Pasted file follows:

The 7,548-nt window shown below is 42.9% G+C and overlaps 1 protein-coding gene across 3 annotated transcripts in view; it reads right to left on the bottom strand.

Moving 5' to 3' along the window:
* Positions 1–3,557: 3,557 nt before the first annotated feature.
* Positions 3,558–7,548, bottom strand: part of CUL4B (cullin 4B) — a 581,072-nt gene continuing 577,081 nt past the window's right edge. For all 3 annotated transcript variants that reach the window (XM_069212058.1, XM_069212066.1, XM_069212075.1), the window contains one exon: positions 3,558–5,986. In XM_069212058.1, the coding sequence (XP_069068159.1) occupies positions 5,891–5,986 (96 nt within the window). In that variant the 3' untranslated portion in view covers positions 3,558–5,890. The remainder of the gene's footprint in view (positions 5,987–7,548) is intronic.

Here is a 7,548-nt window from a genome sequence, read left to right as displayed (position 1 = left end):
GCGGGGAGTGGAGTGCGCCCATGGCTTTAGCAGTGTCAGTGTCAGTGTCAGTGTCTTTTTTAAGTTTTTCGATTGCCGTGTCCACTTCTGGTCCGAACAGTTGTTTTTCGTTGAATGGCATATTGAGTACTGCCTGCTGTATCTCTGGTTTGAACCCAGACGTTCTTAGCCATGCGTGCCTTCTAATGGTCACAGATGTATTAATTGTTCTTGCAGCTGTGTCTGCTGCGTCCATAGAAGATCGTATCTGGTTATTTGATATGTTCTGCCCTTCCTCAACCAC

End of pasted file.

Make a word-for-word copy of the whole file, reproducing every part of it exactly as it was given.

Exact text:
The 7,548-nt window shown below is 42.9% G+C and overlaps 1 protein-coding gene across 3 annotated transcripts in view; it reads right to left on the bottom strand.

Moving 5' to 3' along the window:
* Positions 1–3,557: 3,557 nt before the first annotated feature.
* Positions 3,558–7,548, bottom strand: part of CUL4B (cullin 4B) — a 581,072-nt gene continuing 577,081 nt past the window's right edge. For all 3 annotated transcript variants that reach the window (XM_069212058.1, XM_069212066.1, XM_069212075.1), the window contains one exon: positions 3,558–5,986. In XM_069212058.1, the coding sequence (XP_069068159.1) occupies positions 5,891–5,986 (96 nt within the window). In that variant the 3' untranslated portion in view covers positions 3,558–5,890. The remainder of the gene's footprint in view (positions 5,987–7,548) is intronic.

Here is a 7,548-nt window from a genome sequence, read left to right as displayed (position 1 = left end):
GCGGGGAGTGGAGTGCGCCCATGGCTTTAGCAGTGTCAGTGTCAGTGTCAGTGTCTTTTTTAAGTTTTTCGATTGCCGTGTCCACTTCTGGTCCGAACAGTTGTTTTTCGTTGAATGGCATATTGAGTACTGCCTGCTGTATCTCTGGTTTGAACCCAGACGTTCTTAGCCATGCGTGCCTTCTAATGGTCACAGATGTATTAATTGTTCTTGCAGCTGTGTCTGCTGCGTCCATAGAAGATCGTATCTGGTTATTTGATATGTTCTGCCCTTCCTCAACCAC